The firm’s overall staff count grew from 514 to 527 while fee earner headcount remained static with the highest paid equity partner taking home £411,002, down from £496,838 in 2012.

Moreover, the firm took out new loans and finance leases during 2013 totalling £5.8m compared to £785,000 in 2012. The firm’s cash position has weakened against the previous year, moving from a surplus of £8.17m to net debt of £5.19m.

The firm, which has in recent years had to weather a slowdown in its public sector practice and problems in its Middle East network, also today (3 January) confirmed that it was to close its Cairo branch, citing uncertainty in Egypt. Trowers’ Cairo managing partner Sara Hinton along with other fee-earners will join local firm Ibrachy & Partners and operate on a ‘best friends’ basis.

In contrast, at Holman Fenwick revenue grew to £141.4m in the financial year 2012/13, up from £124.2m the previous year, while profits also rose to £47m from £39.7m. The firm has been one of the most financially successful practices in the UK top 50 over the last five years, with revenues rising 82% since 2008.

The firm employed 445 fee-earners on average compared to 436 the previous year, while the overall staff headcount was slightly lower at 771 compared to 780 in 2012. Staff costs increased to £53.4m from £49.3m. The firm’s average number of members grew from 128 to 141.

The LLP’s bank borrowings totalled £16.1m compared to £17.8m the previous financial year.

Meanwhile, Stephenson Harwood’s revenue increased by 3.7% to £113.3m to £109.3m, after announcing a 2% growth in revenue from £110.2m to £112.3m in July. The firm told Legal Business the unaccounted £800,000 was due to subletting income.

The firm’s profit remained static against preliminary estimates at £36.8m. The figures come after the firm transferred to a LLP structure in March 2012.

Member headcount grew from 105 to 112, with the highest paid LLP member receiving £895,000, down from £910,000 in the previous year. Average fee-earner and support staff headcount also increased from 506 to 522 and 173 to 180 respectively with the overall staff increasing from 679 to 702. This led to staff costs rising to £41.4m from £39.6m.

The firm’s pension liabilities also grew firm £39.9m in 2012 to £47.6m while its pension deficit also increased from £4.8m to £6.6m. In addition, the firm has bank loans of £6.2m, which it will pay in 32 quarterly instalments of £200,000 until February 2021.

Legal Business

H1 2013/14: Clyde & Co, Weightmans, Trowers and Gateley reveal figures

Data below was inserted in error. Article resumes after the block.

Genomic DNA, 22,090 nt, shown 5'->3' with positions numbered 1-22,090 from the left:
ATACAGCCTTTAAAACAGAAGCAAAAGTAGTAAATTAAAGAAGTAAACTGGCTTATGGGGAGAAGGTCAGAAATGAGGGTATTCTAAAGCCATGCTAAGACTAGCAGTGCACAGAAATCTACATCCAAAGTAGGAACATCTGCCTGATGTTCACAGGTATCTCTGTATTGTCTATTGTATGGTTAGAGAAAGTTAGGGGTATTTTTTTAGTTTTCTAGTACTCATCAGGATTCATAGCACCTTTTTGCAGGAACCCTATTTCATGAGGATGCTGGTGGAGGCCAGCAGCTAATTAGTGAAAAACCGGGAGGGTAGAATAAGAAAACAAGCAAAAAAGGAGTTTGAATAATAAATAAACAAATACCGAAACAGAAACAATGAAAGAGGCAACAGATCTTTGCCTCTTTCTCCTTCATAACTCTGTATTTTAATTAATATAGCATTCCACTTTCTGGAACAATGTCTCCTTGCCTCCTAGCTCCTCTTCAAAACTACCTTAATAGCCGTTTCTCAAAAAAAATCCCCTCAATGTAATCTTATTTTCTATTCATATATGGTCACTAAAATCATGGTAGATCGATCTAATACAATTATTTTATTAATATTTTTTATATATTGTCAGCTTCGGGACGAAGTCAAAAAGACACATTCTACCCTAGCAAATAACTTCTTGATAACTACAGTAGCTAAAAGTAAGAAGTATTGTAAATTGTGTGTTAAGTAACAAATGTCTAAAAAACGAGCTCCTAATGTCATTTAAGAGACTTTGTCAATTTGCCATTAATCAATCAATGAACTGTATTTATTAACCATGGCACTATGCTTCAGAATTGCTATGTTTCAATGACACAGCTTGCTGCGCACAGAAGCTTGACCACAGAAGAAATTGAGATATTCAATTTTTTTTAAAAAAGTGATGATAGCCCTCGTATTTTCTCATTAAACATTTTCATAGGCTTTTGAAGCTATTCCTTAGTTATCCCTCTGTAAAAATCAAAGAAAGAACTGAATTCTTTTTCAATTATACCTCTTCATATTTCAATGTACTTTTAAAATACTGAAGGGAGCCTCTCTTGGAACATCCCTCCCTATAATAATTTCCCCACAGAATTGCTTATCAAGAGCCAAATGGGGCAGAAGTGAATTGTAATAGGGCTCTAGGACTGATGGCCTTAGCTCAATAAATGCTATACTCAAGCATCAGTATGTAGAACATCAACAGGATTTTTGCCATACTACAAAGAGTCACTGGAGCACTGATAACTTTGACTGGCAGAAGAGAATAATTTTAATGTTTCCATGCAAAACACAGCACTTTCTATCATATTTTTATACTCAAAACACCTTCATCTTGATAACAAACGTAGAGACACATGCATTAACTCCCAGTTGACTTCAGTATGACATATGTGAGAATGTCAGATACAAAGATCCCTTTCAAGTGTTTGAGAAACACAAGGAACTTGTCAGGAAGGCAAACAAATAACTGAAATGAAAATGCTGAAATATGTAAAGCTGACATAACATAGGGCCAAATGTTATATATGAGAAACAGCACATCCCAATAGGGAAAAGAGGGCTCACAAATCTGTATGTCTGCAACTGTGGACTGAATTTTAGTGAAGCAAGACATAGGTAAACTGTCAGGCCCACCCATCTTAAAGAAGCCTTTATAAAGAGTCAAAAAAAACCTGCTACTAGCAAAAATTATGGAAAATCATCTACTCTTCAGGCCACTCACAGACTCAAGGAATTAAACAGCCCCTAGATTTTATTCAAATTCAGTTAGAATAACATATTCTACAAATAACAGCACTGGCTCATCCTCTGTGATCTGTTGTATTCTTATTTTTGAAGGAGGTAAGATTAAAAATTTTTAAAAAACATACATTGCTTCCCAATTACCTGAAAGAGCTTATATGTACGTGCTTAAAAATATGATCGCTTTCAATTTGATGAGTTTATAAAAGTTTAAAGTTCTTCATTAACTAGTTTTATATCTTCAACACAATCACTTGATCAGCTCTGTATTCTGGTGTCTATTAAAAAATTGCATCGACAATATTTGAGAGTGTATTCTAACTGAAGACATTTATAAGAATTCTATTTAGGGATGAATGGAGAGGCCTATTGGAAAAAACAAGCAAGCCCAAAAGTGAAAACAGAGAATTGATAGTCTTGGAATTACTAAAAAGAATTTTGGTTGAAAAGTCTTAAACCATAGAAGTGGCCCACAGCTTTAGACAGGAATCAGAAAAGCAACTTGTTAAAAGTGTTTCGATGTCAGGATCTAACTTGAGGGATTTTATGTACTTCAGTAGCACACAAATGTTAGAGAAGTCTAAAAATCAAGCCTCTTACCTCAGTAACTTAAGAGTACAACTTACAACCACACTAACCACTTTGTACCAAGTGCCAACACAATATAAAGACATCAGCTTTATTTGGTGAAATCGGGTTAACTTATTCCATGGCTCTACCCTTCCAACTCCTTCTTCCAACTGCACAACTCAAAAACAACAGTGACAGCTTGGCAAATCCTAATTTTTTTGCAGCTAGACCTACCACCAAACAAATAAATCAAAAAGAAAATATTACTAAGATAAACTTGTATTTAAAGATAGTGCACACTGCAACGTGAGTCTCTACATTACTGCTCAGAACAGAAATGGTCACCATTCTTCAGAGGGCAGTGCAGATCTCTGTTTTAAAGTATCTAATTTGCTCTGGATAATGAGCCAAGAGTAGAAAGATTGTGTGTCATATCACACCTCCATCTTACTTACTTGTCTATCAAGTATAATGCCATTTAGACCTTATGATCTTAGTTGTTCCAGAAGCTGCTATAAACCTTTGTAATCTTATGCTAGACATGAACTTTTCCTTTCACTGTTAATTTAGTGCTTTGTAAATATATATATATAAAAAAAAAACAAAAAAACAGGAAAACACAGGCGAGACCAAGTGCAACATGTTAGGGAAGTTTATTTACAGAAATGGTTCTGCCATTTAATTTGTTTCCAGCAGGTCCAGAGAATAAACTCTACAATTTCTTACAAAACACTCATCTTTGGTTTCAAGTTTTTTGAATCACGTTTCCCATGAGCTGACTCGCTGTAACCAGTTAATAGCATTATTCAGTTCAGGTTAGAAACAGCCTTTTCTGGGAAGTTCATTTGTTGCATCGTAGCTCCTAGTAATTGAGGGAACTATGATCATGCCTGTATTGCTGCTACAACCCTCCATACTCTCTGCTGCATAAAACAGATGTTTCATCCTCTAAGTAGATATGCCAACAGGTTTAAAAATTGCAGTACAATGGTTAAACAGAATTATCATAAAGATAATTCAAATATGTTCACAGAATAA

As the first of the top 100 firms reveal their 2013/14 half-year (H1) results the early story is positive, with Gateley and Trowers & Hamlins seeing revenue growth of 4%, while Weightmans reports a 7% uplift and Clyde & Co sets a high bar for the top 20 with a turnover increase of 16.5% on figures this time last year.

The top 15 insurance firm confirmed that its H1 turnover for 2013/14 is £169m, which it said in a statement ‘has been achieved through a combination of underlying growth and improvements in our working capital management.’

Senior partner James Burns added: ‘It’s pleasing to see that we’ve maintained the rate of growth that we achieved in the second half of the last financial year, particularly after a tough first half of 2012/3.’

At Weightmans, meanwhile, which reported a H1 revenue of £41m, 7% up on £38.3m at the same point last year, managing partner John Schorah attributed the positive results so far to an around 20% increase in the firm’s corporate practice like-for-like on last year.

Schorah also highlighted a strong performance in the firm’s core insurance team, particularly in its large-loss and disease group, with commercial litigation and family also doing well.

The firm boosted its family capability earlier this year, picking up a legacy Challinors’ family team in Birmingham in August.

Elsewhere at Gateley, where activity levels have reportedly risen over the last two months, the 432-lawyer firm’s 4% rise in turnover is in part explained by a rise in property work, which now accounts for 30% of its total revenue.

Also enjoying a 4% rise in both turnover and profit is Trowers, where senior partner Jennie Gubbins similarly attributes the lift in revenue in part to an uptick in real estate work. ‘It’s an area that we’re putting a real focus on, and when I was appointed senior partner earlier this year we recognized it was a really big area for us and I don’t think the market realized what a big area it is for us, particularly some of the really high-end and interesting deals,’ Gubbins said.

‘Our litigators also had a good first half and our international division is pushing on better after a publicly torrid time last year,’ added Gubbins, after the top 50 firm saw its 2012/13 profit per equity partner drop by 37% to £304,000.